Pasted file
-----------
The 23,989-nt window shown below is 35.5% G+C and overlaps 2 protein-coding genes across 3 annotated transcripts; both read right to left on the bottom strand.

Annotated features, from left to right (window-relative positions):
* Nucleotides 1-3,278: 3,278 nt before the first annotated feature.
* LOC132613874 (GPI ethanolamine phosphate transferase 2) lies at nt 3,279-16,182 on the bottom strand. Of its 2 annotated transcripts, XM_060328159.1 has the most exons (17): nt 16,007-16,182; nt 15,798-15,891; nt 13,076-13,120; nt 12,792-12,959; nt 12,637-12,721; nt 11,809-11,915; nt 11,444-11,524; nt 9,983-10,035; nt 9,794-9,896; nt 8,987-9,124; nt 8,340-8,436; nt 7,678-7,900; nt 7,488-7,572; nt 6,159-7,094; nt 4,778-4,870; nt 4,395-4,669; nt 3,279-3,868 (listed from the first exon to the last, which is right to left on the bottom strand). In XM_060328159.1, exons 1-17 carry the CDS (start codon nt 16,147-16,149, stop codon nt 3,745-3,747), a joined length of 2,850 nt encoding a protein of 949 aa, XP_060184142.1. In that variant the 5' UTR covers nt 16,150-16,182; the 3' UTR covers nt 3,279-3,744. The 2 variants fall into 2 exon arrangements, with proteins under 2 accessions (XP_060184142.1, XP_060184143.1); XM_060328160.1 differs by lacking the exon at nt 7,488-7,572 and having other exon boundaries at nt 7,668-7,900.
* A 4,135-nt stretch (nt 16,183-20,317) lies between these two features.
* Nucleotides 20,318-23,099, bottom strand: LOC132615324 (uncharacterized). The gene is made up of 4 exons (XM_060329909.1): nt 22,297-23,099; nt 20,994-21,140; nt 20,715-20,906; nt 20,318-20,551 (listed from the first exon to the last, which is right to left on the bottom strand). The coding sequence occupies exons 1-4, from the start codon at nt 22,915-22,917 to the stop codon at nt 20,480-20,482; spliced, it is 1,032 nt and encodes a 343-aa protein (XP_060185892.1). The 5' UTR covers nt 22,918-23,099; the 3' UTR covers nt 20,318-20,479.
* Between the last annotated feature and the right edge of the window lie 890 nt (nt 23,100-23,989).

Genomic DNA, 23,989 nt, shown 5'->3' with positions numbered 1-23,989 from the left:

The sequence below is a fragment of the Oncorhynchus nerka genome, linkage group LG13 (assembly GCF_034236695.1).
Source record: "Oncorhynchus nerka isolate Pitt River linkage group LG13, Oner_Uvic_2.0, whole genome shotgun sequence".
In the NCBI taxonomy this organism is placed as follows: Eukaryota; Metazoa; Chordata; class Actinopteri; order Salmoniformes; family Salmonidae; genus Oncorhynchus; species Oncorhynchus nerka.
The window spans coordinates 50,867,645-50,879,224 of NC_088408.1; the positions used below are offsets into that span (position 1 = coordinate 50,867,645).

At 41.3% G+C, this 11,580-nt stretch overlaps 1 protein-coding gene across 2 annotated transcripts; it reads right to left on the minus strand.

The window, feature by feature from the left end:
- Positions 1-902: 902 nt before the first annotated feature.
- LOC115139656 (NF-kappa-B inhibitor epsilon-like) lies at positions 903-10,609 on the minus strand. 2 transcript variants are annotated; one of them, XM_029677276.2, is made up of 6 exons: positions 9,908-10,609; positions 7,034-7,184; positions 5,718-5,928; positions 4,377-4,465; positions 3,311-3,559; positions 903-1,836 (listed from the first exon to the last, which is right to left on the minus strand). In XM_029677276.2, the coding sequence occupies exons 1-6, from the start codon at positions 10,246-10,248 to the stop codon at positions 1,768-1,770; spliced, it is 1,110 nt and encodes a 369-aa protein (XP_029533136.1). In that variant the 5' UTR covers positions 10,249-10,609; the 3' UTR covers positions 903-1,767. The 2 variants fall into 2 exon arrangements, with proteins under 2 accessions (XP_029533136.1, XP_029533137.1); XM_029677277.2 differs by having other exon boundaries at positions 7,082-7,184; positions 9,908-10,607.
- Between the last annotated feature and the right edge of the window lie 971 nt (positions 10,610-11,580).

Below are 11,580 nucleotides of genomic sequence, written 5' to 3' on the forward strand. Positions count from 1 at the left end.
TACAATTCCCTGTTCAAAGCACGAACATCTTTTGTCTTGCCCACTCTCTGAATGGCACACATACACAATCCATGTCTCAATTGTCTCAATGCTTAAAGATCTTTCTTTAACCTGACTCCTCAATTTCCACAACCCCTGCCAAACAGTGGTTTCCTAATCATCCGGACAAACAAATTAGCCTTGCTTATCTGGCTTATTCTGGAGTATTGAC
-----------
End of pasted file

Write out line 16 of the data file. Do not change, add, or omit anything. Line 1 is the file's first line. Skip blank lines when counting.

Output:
- LOC115139656 (NF-kappa-B inhibitor epsilon-like) lies at positions 903-10,609 on the minus strand. 2 transcript variants are annotated; one of them, XM_029677276.2, is made up of 6 exons: positions 9,908-10,609; positions 7,034-7,184; positions 5,718-5,928; positions 4,377-4,465; positions 3,311-3,559; positions 903-1,836 (listed from the first exon to the last, which is right to left on the minus strand). In XM_029677276.2, the coding sequence occupies exons 1-6, from the start codon at positions 10,246-10,248 to the stop codon at positions 1,768-1,770; spliced, it is 1,110 nt and encodes a 369-aa protein (XP_029533136.1). In that variant the 5' UTR covers positions 10,249-10,609; the 3' UTR covers positions 903-1,767. The 2 variants fall into 2 exon arrangements, with proteins under 2 accessions (XP_029533136.1, XP_029533137.1); XM_029677277.2 differs by having other exon boundaries at positions 7,082-7,184; positions 9,908-10,607.